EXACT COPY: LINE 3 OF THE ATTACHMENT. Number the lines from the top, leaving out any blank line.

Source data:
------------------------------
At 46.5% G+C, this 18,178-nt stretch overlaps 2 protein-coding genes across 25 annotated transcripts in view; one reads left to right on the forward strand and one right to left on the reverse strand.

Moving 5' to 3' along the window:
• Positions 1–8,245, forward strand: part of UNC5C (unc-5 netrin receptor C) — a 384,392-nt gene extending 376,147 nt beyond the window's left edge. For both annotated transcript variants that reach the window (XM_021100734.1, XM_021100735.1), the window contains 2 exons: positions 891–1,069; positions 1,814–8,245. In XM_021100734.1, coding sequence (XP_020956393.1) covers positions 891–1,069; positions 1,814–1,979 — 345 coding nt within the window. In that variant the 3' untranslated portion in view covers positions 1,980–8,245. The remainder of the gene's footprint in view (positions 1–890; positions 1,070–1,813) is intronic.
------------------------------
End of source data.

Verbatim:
• Positions 1–8,245, forward strand: part of UNC5C (unc-5 netrin receptor C) — a 384,392-nt gene extending 376,147 nt beyond the window's left edge. For both annotated transcript variants that reach the window (XM_021100734.1, XM_021100735.1), the window contains 2 exons: positions 891–1,069; positions 1,814–8,245. In XM_021100734.1, coding sequence (XP_020956393.1) covers positions 891–1,069; positions 1,814–1,979 — 345 coding nt within the window. In that variant the 3' untranslated portion in view covers positions 1,980–8,245. The remainder of the gene's footprint in view (positions 1–890; positions 1,070–1,813) is intronic.